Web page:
The Unincorporated Man (Unincorporated Man, #1)
Dani Kollin


The Unincorporated Man is a provocative social/political/economic novel that takes place in the future, after civilization has fallen into complete economic collapse. This reborn civilization is one in which every individual is incorporated at birth, and spends many years trying to attain control over his or her own life by getting a majority of his or her own shares. Life extension has made life very long indeed.

Now the incredible has happened: a billionaire businessman from our time, frozen in secret in the early twenty-first century, is discovered and resurrected, given health and a vigorous younger body. Justin Cord is the only unincorporated man in the world, a true stranger in this strange land. Justin survived because he is tough and smart. He cannot accept only part ownership of himself, even if that places him in conflict with a civilization that extends outside the solar system to the Oort Cloud.  People will be arguing about this novel and this world for decades.


The Unincorporated Man  (Unincorporated Man, #1) book cover

“The Swiss disappeared,” he sighed, “but Star Trek lives on. Go figure.”

This was a crackingly enjoyable story, with a pretty cool idea behind it. The whole concept of Incorporation is a little tricky to get your head around, but the social degradation due to the VR onslaught totally provides an ironclad reason for a tectonic shift in society. There are even some compelling arguments put forth for the whole system to actually work.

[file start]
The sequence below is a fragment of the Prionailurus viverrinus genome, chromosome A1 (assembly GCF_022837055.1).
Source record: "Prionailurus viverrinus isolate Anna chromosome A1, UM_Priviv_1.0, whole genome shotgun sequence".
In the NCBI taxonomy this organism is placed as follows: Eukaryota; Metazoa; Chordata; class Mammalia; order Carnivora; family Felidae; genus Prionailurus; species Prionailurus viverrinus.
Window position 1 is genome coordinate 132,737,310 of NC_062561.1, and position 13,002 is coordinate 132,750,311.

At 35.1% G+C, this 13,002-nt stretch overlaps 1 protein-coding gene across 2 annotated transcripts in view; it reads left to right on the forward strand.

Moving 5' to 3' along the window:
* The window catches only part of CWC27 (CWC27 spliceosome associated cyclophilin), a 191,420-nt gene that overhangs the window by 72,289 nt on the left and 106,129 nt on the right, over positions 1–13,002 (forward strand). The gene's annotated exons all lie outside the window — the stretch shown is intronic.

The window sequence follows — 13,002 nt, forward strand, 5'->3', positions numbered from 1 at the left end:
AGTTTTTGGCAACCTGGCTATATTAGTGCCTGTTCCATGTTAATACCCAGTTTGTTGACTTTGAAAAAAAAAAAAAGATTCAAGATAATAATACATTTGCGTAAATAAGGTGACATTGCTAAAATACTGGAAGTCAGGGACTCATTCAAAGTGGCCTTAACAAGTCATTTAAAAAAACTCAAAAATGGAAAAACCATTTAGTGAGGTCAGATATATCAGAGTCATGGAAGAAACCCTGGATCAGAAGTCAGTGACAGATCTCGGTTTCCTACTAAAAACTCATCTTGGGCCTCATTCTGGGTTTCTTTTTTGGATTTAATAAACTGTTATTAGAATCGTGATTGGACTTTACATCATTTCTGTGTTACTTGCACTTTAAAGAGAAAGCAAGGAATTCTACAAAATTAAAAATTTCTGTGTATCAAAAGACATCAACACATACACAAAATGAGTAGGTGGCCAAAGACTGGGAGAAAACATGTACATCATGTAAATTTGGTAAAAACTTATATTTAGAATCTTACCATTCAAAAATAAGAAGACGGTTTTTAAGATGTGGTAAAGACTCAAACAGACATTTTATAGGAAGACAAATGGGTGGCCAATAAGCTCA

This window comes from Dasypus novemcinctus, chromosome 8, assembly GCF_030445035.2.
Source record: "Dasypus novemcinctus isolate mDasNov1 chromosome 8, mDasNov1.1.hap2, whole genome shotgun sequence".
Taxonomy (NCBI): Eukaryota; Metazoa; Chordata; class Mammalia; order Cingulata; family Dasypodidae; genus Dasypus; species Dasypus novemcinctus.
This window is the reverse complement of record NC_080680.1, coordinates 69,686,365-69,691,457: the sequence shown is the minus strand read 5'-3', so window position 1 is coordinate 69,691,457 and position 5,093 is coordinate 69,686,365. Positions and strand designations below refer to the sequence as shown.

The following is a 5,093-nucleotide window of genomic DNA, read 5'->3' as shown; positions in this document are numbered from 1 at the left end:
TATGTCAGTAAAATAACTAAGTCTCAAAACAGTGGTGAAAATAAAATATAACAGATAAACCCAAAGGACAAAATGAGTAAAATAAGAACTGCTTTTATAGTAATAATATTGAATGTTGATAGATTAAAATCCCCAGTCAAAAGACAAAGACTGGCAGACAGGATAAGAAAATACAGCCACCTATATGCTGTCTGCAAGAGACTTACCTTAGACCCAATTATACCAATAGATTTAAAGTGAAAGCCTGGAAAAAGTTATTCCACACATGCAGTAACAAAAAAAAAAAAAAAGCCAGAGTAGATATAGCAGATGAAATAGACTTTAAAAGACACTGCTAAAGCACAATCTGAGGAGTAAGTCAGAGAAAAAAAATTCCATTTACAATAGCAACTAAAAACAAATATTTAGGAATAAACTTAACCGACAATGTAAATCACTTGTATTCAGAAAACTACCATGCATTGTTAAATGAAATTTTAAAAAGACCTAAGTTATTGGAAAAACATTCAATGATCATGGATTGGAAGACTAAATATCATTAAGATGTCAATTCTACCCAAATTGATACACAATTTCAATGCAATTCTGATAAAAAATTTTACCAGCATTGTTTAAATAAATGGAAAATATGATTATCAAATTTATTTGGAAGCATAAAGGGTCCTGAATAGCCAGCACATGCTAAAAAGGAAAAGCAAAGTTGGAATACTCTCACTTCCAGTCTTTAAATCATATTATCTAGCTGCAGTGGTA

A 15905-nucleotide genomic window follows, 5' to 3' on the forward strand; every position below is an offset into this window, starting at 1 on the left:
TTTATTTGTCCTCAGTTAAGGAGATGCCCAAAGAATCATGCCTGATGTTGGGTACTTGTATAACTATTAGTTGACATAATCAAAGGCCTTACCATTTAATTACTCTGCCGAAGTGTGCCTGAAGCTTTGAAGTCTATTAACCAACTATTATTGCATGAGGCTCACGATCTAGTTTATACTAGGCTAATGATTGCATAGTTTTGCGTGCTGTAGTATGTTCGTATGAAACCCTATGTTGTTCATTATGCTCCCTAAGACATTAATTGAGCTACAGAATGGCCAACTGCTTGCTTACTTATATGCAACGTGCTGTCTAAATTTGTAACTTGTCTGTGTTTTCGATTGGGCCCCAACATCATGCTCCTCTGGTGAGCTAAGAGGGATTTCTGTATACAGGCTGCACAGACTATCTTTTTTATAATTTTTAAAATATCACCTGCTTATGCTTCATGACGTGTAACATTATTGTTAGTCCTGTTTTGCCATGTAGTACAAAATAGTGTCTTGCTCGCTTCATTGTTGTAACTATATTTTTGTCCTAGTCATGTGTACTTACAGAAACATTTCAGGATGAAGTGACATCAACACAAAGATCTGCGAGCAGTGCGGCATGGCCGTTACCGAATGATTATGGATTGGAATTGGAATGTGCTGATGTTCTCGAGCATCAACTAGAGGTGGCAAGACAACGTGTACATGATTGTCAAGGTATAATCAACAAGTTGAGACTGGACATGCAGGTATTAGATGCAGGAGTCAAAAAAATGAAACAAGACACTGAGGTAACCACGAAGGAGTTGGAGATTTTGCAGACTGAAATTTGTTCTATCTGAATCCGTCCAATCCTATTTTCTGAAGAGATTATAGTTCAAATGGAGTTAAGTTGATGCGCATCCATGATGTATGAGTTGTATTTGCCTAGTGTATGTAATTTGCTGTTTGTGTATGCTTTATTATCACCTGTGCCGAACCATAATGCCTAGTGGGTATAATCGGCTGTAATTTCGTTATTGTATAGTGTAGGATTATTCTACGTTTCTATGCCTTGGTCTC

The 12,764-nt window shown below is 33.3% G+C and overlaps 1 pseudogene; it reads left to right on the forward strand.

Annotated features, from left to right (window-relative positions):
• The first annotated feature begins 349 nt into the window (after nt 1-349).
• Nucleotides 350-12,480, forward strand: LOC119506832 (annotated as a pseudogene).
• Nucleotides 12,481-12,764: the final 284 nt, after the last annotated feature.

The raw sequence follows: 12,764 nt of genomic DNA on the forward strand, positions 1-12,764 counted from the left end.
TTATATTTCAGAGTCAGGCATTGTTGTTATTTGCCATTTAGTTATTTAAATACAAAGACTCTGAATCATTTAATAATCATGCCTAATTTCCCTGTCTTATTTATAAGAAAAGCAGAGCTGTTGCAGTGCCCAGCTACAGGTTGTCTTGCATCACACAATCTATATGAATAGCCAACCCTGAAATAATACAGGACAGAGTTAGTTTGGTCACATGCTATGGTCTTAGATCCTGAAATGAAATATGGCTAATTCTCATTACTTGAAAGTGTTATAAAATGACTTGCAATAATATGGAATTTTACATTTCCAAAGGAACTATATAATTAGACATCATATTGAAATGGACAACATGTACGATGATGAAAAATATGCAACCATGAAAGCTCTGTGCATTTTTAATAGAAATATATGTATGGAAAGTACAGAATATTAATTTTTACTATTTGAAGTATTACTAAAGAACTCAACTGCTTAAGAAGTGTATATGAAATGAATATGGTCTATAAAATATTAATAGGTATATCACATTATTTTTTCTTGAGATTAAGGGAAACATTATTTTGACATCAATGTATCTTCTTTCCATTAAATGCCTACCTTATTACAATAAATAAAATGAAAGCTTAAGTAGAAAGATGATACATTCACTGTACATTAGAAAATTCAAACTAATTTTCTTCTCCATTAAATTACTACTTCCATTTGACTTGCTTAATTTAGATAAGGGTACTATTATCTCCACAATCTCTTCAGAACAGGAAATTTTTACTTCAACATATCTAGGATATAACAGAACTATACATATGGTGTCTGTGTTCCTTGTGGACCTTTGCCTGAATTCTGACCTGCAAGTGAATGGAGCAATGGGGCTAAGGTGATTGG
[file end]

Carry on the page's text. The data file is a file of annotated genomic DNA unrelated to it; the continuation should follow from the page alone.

But, of course, there’s a spanner in the works of this postmodern, seemingly successful civilization, and that’s a cryogenically frozen hot shot from the twenty-first century, discovered buried in an abandoned mine, revived into a world very different from his.

This clicks together very nicely. The technology is cleverly thought out, emphasis is placed, not just on the tech, but the Humanity and psychology gets as much of a look in. There’s a load of politics and power, and also some very real thoughts about where government’s going and the consequences of encroaching on freedom.

I did feel that the end sort of walks up and bashes you over the head rather suddenly, but that is only a very slight minus in a story so otherwise full of good things.

Published by Sean Randall

I am an avid reader, technologist and disability advocate living in the middle of England with my wife, daughter and pets.

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